“God digs camping…”

I’ve been reading “The Irresistible Revolution“–which is one of the most challenging books I’ve ever read. Talk about turning your world upside down! It’s really making me think about how Jesus feels about certain issues, and I’m really struggling to discern how I should feel/live/act/believe according to what the Gospel clearly preaches…and some of these points and my new feelings about them go against everything I’ve always believed/thought/felt…and that’s hard to swallow sometimes…

One of the parts I was reading tonight was about camping (sorta). The author points out that in the Old Testament, God is all about tents–simple, temporary dwelling places. He doesn’t want the Israelites to build anything big or permanent–He says “I have not dwelt in a house from the day I brought the Israelites out of Egypt to this day. I have been moving from place to place with a tent as my dwelling.” (2 Samuel 7:5-6)…

The author then says:

God just digs camping. No wonder when I think of my most powerful encounters with God they seem to involve camping of some kind…”

How absolutely true that is! For me, youth camp was absolutely foundational to who I am today…retreats…even simple camping trips are when I feel like God is the most near…and, those times are in very simple surroundings–not in multi-million dollar buildings with fancy sound systems and other decorations…

The author also says:

No doubt there is power in corporate worship, and there are times when I feel God among the masses…but it has had nothing to do with the color of the carpet or the comfort of the chairs.” (pg. 325)

Last weekend, at our missions retreat, they challenged us to think about how we as Christians spend our money…on fancy buildings, on material things…they gave us statistics to back up these claims…and it was astonishing to see that so much of our money stays here, at home, in our Christian institutions, rather than giving to those who are in need/going to the unreached nations…and it made us very sad…and some guilt was involved…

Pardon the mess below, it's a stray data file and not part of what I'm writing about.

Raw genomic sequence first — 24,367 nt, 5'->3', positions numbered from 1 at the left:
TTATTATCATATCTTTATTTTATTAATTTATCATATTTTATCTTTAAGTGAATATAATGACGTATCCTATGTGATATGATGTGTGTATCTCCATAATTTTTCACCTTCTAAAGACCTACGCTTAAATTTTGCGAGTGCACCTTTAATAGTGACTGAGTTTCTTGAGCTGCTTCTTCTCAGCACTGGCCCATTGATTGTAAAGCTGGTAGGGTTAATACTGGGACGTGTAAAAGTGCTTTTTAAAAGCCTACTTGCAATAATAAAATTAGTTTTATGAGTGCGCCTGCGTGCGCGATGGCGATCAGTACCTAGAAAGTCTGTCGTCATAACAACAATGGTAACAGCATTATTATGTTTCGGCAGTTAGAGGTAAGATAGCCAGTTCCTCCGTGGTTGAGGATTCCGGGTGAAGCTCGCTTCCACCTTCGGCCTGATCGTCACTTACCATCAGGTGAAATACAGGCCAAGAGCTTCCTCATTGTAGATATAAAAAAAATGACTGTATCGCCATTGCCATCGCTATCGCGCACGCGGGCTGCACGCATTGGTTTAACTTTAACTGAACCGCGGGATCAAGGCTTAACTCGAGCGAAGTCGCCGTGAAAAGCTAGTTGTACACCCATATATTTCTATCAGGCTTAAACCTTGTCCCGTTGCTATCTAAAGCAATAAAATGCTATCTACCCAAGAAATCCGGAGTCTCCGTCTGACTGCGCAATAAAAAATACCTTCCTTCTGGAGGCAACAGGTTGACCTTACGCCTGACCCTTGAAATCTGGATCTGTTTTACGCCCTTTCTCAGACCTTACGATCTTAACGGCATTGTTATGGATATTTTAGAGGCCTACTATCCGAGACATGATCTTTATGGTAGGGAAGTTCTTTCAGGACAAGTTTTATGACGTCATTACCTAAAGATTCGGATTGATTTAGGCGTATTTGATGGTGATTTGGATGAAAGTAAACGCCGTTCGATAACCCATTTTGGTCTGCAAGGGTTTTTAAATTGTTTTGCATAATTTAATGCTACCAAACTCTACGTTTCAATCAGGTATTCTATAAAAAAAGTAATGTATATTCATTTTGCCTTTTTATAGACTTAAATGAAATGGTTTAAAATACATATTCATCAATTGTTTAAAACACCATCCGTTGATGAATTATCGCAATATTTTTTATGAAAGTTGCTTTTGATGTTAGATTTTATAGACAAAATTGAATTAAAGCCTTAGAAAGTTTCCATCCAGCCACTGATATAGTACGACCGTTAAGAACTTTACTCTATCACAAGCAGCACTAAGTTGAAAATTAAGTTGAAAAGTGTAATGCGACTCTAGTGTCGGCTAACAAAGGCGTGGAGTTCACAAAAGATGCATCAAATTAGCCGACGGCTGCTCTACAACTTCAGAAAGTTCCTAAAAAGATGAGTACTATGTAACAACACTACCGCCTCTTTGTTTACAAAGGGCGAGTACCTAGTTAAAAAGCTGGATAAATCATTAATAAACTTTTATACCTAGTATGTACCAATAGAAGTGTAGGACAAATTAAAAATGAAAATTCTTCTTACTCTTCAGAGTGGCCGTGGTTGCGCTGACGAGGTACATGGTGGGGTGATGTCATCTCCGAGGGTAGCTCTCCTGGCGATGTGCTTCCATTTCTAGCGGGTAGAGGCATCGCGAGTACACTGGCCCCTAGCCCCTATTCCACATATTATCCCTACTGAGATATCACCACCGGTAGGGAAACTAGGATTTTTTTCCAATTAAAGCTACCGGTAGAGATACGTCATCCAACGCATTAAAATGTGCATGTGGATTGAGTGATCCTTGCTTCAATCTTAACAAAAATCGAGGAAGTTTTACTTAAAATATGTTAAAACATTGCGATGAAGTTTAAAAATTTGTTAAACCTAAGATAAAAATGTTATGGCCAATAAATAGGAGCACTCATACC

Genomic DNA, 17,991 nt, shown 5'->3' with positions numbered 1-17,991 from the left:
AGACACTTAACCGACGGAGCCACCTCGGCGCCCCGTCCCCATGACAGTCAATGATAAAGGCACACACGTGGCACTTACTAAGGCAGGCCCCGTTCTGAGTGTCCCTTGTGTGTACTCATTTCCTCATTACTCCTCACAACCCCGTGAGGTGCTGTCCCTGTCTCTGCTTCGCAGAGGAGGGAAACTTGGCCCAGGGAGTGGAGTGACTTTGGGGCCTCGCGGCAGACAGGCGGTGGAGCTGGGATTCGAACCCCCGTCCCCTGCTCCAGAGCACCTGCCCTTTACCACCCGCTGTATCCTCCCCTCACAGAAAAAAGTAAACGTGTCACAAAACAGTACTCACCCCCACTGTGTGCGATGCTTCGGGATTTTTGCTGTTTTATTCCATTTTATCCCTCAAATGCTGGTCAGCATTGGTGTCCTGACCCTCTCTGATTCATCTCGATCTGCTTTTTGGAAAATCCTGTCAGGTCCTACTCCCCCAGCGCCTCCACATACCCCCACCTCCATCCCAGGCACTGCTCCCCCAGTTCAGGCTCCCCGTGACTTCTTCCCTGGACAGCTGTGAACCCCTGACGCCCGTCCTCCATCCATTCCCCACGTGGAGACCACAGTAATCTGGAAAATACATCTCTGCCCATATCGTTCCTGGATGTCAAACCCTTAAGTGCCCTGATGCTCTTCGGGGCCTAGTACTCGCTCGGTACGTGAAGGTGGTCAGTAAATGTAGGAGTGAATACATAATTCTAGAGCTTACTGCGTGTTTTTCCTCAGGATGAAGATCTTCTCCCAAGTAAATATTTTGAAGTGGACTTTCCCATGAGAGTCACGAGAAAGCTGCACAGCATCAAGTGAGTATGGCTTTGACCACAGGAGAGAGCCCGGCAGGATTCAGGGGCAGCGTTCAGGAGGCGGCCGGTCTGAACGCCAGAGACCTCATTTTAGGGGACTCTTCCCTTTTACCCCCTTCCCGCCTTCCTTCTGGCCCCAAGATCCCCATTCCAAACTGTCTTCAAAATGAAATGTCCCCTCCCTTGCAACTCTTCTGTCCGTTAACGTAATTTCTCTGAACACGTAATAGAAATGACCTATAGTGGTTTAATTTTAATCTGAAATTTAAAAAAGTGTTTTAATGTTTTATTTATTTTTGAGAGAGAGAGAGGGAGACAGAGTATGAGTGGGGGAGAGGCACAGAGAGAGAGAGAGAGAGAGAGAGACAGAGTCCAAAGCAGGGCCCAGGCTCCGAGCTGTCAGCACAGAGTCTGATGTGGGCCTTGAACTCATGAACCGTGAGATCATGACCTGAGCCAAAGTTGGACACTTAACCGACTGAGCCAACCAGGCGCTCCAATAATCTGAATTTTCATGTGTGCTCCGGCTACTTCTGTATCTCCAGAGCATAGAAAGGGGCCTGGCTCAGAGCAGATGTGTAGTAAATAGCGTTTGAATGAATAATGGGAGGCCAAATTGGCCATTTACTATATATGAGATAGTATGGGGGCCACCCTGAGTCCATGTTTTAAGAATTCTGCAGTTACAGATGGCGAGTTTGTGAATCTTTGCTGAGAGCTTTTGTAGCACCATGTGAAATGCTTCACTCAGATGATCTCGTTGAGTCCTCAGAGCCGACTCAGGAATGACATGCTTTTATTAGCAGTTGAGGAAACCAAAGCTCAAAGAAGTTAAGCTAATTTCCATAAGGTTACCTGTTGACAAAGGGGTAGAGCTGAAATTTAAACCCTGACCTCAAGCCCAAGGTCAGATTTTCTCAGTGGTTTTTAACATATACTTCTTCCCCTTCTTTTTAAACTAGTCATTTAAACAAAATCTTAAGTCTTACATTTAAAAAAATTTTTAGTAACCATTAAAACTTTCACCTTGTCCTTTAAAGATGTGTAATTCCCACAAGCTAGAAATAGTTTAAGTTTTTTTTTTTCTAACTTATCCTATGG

So that has created yet another thing for me to ponder, to struggle with, to pray about…

As we build our buildings, human temples are being destroyed by hunger and homelessness. The early prophets would say that a church that spends millions of dollars on buildings while her children are starving is guilty of murder. Imagine the scene in a biological family: a father building a mansion while his children are going hungry. He’d be institutionalized or jailed. How much more preposterous should this be in our family of rebirth, in which we have been given new eyes to see others as brothers and sisters?” (Pg. 330)

The Gospel is not easy, and it’s not comfortable…but that’s what is making me fall more in love with it each day.

We have a God who enters the world through smallness–a baby refugee, a homeless rabbi, the lilies and the sparrows. We have a God who values the little offering of a couple of coins from a widow over the mega charity of millionaires. We have a God who speaks through little people–a stuttering spokesman named Moses; the stubborn donkey of Balaam; a lying brothel owner named Rahab; an adulterous king named David; a ragtag bunch of disciples who betrayed, doubted, and denied; and a converted terrorist named Paul…God is indeed taking over the world, but it is happening through little acts of love.”

Any thoughts? Comments? 🙂 Every Christian should read this book…it will rock your world… 🙂

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